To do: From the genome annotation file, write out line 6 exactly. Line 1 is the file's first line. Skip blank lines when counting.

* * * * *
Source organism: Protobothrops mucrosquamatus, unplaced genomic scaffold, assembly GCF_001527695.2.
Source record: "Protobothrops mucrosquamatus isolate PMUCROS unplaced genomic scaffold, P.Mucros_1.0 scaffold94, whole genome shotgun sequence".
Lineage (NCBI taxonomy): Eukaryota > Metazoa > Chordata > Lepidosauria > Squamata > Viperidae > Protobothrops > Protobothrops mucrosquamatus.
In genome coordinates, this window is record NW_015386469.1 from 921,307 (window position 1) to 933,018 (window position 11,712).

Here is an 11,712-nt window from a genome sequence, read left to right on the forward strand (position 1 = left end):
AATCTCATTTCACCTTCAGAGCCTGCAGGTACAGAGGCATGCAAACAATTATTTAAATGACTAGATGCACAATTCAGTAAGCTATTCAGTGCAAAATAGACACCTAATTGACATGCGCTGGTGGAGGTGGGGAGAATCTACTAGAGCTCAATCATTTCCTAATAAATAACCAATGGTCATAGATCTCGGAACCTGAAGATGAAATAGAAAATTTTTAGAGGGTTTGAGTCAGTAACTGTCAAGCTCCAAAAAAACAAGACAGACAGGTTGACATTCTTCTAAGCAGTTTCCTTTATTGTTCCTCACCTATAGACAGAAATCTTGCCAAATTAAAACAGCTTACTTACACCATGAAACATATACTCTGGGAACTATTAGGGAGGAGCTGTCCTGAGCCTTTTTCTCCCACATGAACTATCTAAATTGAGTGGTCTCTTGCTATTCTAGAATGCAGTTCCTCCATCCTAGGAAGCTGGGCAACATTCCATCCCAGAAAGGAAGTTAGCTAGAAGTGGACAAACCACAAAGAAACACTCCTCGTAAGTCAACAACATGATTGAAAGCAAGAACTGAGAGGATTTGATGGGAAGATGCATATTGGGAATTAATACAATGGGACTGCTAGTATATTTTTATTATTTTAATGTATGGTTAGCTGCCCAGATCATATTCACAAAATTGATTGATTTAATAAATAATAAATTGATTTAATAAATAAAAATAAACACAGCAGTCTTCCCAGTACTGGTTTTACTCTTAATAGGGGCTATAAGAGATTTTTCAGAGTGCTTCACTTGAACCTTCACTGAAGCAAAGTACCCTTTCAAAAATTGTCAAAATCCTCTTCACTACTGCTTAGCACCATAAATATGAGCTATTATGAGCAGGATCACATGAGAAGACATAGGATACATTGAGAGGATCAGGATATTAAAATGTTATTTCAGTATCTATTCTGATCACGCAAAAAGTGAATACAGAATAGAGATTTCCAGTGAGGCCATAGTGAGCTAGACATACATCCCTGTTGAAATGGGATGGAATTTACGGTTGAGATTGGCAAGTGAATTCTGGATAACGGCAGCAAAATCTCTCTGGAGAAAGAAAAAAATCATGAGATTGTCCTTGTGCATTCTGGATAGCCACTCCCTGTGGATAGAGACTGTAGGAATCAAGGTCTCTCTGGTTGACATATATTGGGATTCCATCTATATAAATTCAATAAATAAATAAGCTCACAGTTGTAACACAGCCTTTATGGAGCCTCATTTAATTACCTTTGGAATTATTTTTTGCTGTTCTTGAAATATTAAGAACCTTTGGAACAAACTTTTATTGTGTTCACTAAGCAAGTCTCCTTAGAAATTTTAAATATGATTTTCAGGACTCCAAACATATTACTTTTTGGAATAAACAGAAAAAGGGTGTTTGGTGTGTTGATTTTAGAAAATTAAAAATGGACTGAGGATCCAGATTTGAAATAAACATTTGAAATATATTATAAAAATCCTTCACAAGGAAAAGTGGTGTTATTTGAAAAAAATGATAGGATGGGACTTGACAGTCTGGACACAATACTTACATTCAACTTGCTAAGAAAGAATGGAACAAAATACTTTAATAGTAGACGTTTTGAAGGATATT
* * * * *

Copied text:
AATCTCATTTCACCTTCAGAGCCTGCAGGTACAGAGGCATGCAAACAATTATTTAAATGACTAGATGCACAATTCAGTAAGCTATTCAGTGCAAAATAGACACCTAATTGACATGCGCTGGTGGAGGTGGGGAGAATCTACTAGAGCTCAATCATTTCCTAATAAATAACCAATGGTCATAGATCTCGGAACCTGAAGATGAAATAGAAAATTTTTAGAGGGTTTGAGTCAGTAACTGTCAAGCTCCAAAAAAACAAGACAGACAGGTTGACATTCTTCTAAGCAGTTTCCTTTATTGTTCCTCACCTATAGACAGAAATCTTGCCAAATTAAAACAGCTTACTTACACCATGAAACATATACTCTGGGAACTATTAGGGAGGAGCTGTCCTGAGCCTTTTTCTCCCACATGAACTATCTAAATTGAGTGGTCTCTTGCTATTCTAGAATGCAGTTCCTCCATCCTAGGAAGCTGGGCAACATTCCATCCCAGAAAGGAAGTTAGCTAGAAGTGGACAAACCACAAAGAAACACTCCTCGTAAGTCAACAACATGATTGAAAGCAAGAACTGAGAGGATTTGATGGGAAGATGCATATTGGGAATTAATACAATGGGACTGCTAGTATATTTTTATTATTTTAATGTATGGTTAGCTGCCCAGATCATATTCACAAAATTGATTGATTTAATAAATAATAAATTGATTTAATAAATAAAAATAAACACAGCAGTCTTCCCAGTACTGGTTTTACTCTTAATAGGGGCTATAAGAGATTTTTCAGAGTGCTTCACTTGAACCTTCACTGAAGCAAAGTACCCTTTCAAAAATTGTCAAAATCCTCTTCACTACTGCTTAGCACCATAAATATGAGCTATTATGAGCAGGATCACATGAGAAGACATAGGATACATTGAGAGGATCAGGATATTAAAATGTTATTTCAGTATCTATTCTGATCACGCAAAAAGTGAATACAGAATAGAGATTTCCAGTGAGGCCATAGTGAGCTAGACATACATCCCTGTTGAAATGGGATGGAATTTACGGTTGAGATTGGCAAGTGAATTCTGGATAACGGCAGCAAAATCTCTCTGGAGAAAGAAAAAAATCATGAGATTGTCCTTGTGCATTCTGGATAGCCACTCCCTGTGGATAGAGACTGTAGGAATCAAGGTCTCTCTGGTTGACATATATTGGGATTCCATCTATATAAATTCAATAAATAAATAAGCTCACAGTTGTAACACAGCCTTTATGGAGCCTCATTTAATTACCTTTGGAATTATTTTTTGCTGTTCTTGAAATATTAAGAACCTTTGGAACAAACTTTTATTGTGTTCACTAAGCAAGTCTCCTTAGAAATTTTAAATATGATTTTCAGGACTCCAAACATATTACTTTTTGGAATAAACAGAAAAAGGGTGTTTGGTGTGTTGATTTTAGAAAATTAAAAATGGACTGAGGATCCAGATTTGAAATAAACATTTGAAATATATTATAAAAATCCTTCACAAGGAAAAGTGGTGTTATTTGAAAAAAATGATAGGATGGGACTTGACAGTCTGGACACAATACTTACATTCAACTTGCTAAGAAAGAATGGAACAAAATACTTTAATAGTAGACGTTTTGAAGGATATT